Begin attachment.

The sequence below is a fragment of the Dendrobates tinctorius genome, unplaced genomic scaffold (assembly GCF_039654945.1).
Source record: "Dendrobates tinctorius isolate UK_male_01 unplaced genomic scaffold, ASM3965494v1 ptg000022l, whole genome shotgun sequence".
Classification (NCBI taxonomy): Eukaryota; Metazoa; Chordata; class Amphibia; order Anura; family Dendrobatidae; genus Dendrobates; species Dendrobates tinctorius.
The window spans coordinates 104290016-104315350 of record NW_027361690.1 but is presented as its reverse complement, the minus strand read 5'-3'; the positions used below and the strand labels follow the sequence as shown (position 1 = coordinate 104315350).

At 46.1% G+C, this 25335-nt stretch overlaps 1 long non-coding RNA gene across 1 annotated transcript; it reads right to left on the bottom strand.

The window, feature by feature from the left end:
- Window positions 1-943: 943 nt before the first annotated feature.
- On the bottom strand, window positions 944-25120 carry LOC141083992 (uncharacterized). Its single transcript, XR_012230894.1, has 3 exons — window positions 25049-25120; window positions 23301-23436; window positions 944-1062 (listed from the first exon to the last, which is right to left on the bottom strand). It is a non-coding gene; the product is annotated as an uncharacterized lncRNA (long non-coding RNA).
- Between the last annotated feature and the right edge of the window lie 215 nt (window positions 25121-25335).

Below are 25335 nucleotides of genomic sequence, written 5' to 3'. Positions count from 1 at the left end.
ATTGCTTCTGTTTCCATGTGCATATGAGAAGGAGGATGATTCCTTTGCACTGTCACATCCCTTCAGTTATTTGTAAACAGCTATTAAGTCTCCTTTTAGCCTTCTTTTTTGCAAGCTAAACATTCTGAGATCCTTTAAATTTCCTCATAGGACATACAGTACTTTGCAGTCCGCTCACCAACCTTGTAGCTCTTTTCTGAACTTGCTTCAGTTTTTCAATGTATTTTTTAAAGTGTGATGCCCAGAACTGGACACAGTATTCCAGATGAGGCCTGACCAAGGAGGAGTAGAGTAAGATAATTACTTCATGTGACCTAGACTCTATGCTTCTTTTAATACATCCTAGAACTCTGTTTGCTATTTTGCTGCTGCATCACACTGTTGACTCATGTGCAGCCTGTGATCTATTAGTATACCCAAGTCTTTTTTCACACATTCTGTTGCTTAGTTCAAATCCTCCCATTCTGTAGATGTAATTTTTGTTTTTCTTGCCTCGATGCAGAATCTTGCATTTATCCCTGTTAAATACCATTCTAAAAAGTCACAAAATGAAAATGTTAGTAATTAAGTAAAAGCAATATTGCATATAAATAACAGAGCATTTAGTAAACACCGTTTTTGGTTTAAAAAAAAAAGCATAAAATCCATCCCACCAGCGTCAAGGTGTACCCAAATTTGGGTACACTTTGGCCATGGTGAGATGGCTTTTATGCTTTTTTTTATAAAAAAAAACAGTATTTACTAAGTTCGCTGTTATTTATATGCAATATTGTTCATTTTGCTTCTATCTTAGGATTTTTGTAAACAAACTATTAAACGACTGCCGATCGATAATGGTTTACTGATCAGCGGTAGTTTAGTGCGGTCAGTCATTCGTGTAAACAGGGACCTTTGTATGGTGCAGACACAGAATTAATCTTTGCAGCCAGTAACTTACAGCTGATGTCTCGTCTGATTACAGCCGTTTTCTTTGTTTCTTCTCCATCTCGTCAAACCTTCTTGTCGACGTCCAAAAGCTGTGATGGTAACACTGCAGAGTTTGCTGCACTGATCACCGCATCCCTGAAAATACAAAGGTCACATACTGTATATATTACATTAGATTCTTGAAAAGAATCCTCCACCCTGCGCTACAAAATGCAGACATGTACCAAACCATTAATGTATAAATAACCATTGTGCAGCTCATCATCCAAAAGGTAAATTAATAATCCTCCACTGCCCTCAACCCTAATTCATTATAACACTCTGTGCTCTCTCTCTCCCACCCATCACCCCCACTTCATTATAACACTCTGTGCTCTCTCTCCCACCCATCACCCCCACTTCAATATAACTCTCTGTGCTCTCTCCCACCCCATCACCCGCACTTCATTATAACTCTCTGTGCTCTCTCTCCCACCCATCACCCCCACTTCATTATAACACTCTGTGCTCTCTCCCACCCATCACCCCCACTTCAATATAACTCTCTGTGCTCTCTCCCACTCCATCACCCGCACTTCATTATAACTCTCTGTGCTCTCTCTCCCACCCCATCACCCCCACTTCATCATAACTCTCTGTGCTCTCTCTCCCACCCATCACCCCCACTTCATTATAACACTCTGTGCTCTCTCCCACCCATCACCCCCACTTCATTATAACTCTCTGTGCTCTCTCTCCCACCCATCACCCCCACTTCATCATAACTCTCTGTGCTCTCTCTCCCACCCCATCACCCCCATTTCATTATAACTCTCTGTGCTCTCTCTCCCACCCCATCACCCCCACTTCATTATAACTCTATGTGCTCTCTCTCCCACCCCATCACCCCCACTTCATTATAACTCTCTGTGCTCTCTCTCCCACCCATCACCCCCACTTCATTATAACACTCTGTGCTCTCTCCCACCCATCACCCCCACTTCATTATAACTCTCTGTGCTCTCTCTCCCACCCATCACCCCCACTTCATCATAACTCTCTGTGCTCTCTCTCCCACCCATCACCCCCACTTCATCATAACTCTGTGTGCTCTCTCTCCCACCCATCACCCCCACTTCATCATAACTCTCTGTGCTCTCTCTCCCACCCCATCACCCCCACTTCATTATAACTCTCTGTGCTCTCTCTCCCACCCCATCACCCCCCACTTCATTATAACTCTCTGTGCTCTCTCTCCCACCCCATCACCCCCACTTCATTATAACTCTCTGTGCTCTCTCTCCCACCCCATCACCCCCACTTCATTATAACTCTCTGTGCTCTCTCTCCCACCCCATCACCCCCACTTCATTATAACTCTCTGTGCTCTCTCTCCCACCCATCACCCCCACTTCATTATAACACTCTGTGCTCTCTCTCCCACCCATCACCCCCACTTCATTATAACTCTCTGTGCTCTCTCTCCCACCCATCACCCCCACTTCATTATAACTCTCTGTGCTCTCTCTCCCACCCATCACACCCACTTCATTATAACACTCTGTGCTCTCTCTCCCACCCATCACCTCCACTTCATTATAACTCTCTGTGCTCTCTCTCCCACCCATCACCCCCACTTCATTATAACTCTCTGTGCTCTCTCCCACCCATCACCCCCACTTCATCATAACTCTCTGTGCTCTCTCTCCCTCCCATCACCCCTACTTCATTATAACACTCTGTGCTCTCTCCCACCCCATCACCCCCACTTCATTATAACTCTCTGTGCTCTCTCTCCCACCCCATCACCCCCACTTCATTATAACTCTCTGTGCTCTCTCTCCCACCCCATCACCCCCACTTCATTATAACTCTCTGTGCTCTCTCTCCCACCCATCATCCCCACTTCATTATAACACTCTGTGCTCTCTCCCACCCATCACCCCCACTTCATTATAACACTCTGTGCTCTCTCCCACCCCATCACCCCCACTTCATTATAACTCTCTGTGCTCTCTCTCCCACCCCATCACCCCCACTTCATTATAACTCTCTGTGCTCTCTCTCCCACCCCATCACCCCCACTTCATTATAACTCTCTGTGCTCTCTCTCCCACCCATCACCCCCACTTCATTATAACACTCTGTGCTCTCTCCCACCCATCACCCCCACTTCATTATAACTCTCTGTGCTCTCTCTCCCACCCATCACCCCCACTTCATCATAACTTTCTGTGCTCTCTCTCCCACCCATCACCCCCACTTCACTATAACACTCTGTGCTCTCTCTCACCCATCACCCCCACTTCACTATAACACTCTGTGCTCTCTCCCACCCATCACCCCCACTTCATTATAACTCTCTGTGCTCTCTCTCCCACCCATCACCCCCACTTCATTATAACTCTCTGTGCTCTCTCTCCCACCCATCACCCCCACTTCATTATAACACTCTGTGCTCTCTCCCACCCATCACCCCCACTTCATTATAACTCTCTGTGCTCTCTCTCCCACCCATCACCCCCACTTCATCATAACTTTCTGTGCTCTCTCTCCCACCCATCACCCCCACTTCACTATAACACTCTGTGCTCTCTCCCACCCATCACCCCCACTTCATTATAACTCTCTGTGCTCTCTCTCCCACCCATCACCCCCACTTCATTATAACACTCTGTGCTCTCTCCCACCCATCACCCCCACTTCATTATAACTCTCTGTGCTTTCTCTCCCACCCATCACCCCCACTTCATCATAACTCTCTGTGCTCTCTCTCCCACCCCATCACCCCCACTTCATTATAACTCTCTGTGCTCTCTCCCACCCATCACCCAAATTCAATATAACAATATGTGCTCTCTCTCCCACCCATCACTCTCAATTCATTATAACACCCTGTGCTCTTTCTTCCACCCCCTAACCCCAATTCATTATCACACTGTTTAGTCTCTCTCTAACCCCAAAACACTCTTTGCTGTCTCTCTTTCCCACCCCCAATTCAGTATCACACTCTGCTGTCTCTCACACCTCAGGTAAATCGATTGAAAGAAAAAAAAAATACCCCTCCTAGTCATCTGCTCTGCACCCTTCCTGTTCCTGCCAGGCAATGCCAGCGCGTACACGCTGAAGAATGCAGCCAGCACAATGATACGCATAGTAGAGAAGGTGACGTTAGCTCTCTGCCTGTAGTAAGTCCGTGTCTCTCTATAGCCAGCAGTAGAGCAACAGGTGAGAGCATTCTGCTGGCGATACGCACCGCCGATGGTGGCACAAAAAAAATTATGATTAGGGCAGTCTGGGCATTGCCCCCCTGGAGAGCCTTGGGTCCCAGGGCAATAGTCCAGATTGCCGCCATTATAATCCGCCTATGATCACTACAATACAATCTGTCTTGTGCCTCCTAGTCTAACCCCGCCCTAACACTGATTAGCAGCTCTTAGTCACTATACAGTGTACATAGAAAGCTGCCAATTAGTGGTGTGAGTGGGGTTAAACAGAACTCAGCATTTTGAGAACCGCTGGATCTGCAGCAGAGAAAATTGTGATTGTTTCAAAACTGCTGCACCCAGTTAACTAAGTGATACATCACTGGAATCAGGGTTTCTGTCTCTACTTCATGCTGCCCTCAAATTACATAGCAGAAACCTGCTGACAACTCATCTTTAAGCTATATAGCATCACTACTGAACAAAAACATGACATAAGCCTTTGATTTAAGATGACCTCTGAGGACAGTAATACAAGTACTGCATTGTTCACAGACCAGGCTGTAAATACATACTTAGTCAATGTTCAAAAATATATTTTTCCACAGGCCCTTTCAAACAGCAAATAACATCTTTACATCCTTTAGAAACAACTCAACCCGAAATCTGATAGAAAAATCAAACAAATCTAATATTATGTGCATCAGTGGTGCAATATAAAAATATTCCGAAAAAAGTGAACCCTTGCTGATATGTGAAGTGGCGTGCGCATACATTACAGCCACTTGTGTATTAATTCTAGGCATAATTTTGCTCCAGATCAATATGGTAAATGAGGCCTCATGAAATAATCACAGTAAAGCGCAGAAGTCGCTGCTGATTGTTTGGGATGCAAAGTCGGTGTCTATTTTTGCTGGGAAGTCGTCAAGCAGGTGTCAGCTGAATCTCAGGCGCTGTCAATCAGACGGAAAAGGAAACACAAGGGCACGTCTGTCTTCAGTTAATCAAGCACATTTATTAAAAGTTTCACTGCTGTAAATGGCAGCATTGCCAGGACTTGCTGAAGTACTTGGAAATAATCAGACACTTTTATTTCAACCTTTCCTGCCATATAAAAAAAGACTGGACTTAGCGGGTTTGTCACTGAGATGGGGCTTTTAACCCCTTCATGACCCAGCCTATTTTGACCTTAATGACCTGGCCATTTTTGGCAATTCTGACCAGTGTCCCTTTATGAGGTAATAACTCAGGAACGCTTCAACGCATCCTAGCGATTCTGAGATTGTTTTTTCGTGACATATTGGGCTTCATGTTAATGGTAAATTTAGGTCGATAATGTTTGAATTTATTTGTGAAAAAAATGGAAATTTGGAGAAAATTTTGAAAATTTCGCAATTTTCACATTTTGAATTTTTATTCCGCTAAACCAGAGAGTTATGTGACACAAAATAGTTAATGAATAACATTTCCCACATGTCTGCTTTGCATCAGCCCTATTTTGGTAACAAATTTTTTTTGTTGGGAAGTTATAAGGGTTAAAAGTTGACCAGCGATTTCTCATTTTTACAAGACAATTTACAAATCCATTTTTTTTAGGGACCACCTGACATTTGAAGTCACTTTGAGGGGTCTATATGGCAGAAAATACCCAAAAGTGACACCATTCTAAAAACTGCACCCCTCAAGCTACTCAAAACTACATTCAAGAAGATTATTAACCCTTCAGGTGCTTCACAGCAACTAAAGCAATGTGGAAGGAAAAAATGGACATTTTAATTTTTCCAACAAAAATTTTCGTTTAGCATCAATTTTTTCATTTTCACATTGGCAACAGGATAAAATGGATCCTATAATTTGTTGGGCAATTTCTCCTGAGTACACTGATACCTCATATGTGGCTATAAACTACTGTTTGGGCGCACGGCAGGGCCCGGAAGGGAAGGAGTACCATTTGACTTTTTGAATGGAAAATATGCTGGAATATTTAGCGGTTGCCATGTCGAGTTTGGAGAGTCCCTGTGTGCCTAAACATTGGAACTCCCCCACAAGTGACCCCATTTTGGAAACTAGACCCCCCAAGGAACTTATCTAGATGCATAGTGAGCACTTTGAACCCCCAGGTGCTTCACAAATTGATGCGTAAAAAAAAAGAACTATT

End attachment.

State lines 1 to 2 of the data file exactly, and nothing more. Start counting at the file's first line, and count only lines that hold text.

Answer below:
The sequence below is a fragment of the Dendrobates tinctorius genome, unplaced genomic scaffold (assembly GCF_039654945.1).
Source record: "Dendrobates tinctorius isolate UK_male_01 unplaced genomic scaffold, ASM3965494v1 ptg000022l, whole genome shotgun sequence".